• Tax-efficient. Index funds generally produce much less capital gains than actively managed funds.

Cons of Stock Investing

  • Average results are all you’re going to get. You can’t hope to beat the market while mirroring it.
  • They lack flexibility. Although there are many index funds to choose from, they lack the flexibility that comes with picking individual stocks.
  • There’s a risk of buying when the market is expensive. When picking individual stocks, you can always find some cheap ones even if the overall market is expensive. That’s a luxury not afforded to index funds that buy everything, whether cheap or expensive. For example, if you bought the S&P500 at 1500 in 2007 before the crash, it would have taken 6 years for it to reach 1500 again.


Whether investing in index funds or picking individual stocks is right for you depends on your strategy, goals, and interests.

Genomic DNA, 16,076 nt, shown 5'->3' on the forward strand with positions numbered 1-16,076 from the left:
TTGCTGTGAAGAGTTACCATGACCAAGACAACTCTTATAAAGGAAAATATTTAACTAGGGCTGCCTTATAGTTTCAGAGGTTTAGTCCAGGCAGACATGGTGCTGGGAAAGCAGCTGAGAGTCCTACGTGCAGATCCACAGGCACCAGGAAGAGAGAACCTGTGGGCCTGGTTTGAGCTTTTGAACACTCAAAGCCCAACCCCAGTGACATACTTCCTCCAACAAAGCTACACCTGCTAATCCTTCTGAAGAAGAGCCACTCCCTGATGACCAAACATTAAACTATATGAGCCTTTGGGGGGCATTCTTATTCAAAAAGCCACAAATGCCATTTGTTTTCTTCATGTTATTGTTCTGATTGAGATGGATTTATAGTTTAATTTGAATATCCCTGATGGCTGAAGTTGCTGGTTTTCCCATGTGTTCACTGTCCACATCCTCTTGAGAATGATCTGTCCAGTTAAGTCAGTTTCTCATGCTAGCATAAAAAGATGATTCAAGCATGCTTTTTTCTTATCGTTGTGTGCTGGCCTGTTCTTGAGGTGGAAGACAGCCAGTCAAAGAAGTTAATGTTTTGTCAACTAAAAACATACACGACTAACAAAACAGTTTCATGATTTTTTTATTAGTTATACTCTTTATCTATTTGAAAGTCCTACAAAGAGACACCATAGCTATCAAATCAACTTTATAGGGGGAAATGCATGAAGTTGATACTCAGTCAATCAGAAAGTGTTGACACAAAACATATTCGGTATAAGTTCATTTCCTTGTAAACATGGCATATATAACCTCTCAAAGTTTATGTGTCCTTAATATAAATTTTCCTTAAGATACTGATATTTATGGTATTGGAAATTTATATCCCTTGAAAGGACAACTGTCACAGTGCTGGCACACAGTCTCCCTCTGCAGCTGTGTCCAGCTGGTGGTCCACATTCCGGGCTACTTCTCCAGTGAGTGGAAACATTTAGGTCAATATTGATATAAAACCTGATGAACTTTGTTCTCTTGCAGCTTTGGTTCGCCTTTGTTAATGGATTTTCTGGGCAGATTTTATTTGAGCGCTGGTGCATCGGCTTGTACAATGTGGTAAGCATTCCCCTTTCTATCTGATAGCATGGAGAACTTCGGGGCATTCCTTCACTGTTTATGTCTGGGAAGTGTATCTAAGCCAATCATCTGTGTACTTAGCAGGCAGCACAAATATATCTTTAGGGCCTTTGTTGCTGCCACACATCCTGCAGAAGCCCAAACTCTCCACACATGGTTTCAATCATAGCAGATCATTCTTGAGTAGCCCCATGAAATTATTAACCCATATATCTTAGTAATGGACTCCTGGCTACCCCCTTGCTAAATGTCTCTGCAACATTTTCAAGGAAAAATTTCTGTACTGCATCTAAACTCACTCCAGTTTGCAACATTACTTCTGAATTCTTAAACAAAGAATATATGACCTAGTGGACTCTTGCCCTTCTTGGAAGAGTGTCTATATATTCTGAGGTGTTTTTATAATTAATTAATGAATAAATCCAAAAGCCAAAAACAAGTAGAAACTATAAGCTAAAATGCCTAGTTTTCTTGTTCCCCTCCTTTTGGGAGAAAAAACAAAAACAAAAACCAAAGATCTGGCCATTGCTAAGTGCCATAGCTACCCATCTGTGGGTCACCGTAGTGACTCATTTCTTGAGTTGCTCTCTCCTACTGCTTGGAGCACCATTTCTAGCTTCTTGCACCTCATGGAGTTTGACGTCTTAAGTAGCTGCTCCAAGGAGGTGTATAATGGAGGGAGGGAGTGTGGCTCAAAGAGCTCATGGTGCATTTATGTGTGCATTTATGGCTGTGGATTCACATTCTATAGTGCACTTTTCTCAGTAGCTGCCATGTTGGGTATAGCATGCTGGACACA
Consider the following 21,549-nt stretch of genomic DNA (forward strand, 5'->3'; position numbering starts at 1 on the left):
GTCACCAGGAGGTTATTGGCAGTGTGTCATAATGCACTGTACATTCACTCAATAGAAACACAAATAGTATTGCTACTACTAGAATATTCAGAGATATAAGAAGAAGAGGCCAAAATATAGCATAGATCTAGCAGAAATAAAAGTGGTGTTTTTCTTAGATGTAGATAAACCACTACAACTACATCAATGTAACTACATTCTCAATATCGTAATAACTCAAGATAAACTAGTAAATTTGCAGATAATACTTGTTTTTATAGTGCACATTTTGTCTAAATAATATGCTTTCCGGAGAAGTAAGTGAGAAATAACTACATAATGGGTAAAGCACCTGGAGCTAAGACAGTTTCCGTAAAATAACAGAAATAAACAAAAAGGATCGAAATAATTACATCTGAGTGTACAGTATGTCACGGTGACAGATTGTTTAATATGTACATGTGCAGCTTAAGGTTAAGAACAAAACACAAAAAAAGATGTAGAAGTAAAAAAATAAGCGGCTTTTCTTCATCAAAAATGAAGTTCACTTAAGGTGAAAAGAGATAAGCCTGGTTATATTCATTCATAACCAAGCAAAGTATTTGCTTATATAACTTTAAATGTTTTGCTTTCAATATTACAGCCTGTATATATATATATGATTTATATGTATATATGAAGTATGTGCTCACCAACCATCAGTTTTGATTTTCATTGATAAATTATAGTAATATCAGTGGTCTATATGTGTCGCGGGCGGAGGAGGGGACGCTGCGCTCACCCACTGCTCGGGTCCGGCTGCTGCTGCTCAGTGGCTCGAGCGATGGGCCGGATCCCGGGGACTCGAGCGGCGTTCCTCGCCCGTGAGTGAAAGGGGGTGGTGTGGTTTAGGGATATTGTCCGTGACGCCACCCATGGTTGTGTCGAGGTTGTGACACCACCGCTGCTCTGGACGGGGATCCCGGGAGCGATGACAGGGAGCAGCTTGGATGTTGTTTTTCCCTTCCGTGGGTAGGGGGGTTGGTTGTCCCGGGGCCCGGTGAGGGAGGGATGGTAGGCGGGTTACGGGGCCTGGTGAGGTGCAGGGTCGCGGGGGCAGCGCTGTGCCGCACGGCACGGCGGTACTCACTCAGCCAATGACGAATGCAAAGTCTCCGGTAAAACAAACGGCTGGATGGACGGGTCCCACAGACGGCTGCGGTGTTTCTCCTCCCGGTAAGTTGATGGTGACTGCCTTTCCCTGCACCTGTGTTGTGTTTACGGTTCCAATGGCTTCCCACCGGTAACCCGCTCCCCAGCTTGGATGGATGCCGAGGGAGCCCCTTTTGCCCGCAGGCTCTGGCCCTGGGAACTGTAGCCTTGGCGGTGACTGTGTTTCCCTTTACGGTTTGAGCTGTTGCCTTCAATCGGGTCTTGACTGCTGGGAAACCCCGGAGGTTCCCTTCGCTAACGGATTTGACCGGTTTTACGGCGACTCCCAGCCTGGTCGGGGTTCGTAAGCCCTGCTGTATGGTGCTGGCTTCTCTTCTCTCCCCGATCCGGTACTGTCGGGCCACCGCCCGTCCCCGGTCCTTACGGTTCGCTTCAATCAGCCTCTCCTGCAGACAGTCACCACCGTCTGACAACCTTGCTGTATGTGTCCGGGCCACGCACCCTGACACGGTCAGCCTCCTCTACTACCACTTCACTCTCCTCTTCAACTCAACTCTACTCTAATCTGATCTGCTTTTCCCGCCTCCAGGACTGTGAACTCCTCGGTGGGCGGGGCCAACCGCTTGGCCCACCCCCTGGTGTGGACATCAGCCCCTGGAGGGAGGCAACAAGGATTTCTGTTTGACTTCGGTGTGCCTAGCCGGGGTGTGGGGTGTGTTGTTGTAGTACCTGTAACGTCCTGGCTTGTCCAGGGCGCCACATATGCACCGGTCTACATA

If investing is something you love doing, then strive to become the best investor you can. Do the necessary work and pick your own stocks. In the long run, your results will be a reflection of your skill as an investor, good or bad.

If you don’t have the interest or the time to really delve into the world of investing, index funds are a great way to gain exposure to the stock market.

While directly comparing performance and risk between investing in index funds vs. picking individual stocks is impossible since it all depends on the stock picker’s strategy.

Index funds are considered less risky, generally speaking, since you’re not going to see a lot of individual stock pickers with a portfolio containing hundreds of stocks

But on the other hand, an investor skilled in the art of picking stocks has an unlimited upside potential. They are masters of their own fates, so to speak.

On a final note, you’re not limited to either index funds or individual stocks. You can do both. If you believe index funds suit you best but you also want to pick your own stocks, then maybe construct a portfolio of 80% index funds and 20% stocks you have chosen.

I hope this article was helpful in your decision between index funds and stock picking. Whether you choose index funds, picking individual stocks, or both, I wish you good luck.